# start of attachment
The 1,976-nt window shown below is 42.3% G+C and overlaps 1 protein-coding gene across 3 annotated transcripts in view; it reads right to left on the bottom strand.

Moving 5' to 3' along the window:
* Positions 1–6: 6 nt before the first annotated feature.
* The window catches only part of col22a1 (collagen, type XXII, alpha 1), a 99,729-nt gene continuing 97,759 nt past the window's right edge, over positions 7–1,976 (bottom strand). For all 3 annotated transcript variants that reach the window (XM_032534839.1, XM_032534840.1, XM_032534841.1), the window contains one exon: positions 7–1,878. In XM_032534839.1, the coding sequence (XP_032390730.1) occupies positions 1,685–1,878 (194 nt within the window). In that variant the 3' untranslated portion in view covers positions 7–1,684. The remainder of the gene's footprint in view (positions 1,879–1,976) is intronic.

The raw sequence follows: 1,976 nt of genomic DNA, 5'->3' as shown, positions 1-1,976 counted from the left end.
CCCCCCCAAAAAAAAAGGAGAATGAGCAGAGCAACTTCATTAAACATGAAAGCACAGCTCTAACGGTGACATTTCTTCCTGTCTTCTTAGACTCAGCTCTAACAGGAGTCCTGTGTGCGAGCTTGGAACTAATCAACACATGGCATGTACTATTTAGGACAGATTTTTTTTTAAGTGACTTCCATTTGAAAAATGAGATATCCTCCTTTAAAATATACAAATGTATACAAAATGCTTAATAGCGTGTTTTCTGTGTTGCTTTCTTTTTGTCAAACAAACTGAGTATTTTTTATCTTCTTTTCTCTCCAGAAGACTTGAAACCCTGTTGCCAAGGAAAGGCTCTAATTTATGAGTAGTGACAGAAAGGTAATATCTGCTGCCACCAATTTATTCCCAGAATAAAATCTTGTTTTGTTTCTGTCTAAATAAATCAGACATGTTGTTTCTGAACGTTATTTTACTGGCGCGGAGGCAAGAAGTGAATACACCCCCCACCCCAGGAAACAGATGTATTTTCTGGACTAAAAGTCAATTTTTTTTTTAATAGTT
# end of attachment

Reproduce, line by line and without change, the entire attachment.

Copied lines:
The 1,976-nt window shown below is 42.3% G+C and overlaps 1 protein-coding gene across 3 annotated transcripts in view; it reads right to left on the bottom strand.

Moving 5' to 3' along the window:
* Positions 1–6: 6 nt before the first annotated feature.
* The window catches only part of col22a1 (collagen, type XXII, alpha 1), a 99,729-nt gene continuing 97,759 nt past the window's right edge, over positions 7–1,976 (bottom strand). For all 3 annotated transcript variants that reach the window (XM_032534839.1, XM_032534840.1, XM_032534841.1), the window contains one exon: positions 7–1,878. In XM_032534839.1, the coding sequence (XP_032390730.1) occupies positions 1,685–1,878 (194 nt within the window). In that variant the 3' untranslated portion in view covers positions 7–1,684. The remainder of the gene's footprint in view (positions 1,879–1,976) is intronic.

The raw sequence follows: 1,976 nt of genomic DNA, 5'->3' as shown, positions 1-1,976 counted from the left end.
CCCCCCCAAAAAAAAAGGAGAATGAGCAGAGCAACTTCATTAAACATGAAAGCACAGCTCTAACGGTGACATTTCTTCCTGTCTTCTTAGACTCAGCTCTAACAGGAGTCCTGTGTGCGAGCTTGGAACTAATCAACACATGGCATGTACTATTTAGGACAGATTTTTTTTTAAGTGACTTCCATTTGAAAAATGAGATATCCTCCTTTAAAATATACAAATGTATACAAAATGCTTAATAGCGTGTTTTCTGTGTTGCTTTCTTTTTGTCAAACAAACTGAGTATTTTTTATCTTCTTTTCTCTCCAGAAGACTTGAAACCCTGTTGCCAAGGAAAGGCTCTAATTTATGAGTAGTGACAGAAAGGTAATATCTGCTGCCACCAATTTATTCCCAGAATAAAATCTTGTTTTGTTTCTGTCTAAATAAATCAGACATGTTGTTTCTGAACGTTATTTTACTGGCGCGGAGGCAAGAAGTGAATACACCCCCCACCCCAGGAAACAGATGTATTTTCTGGACTAAAAGTCAATTTTTTTTTTAATAGTT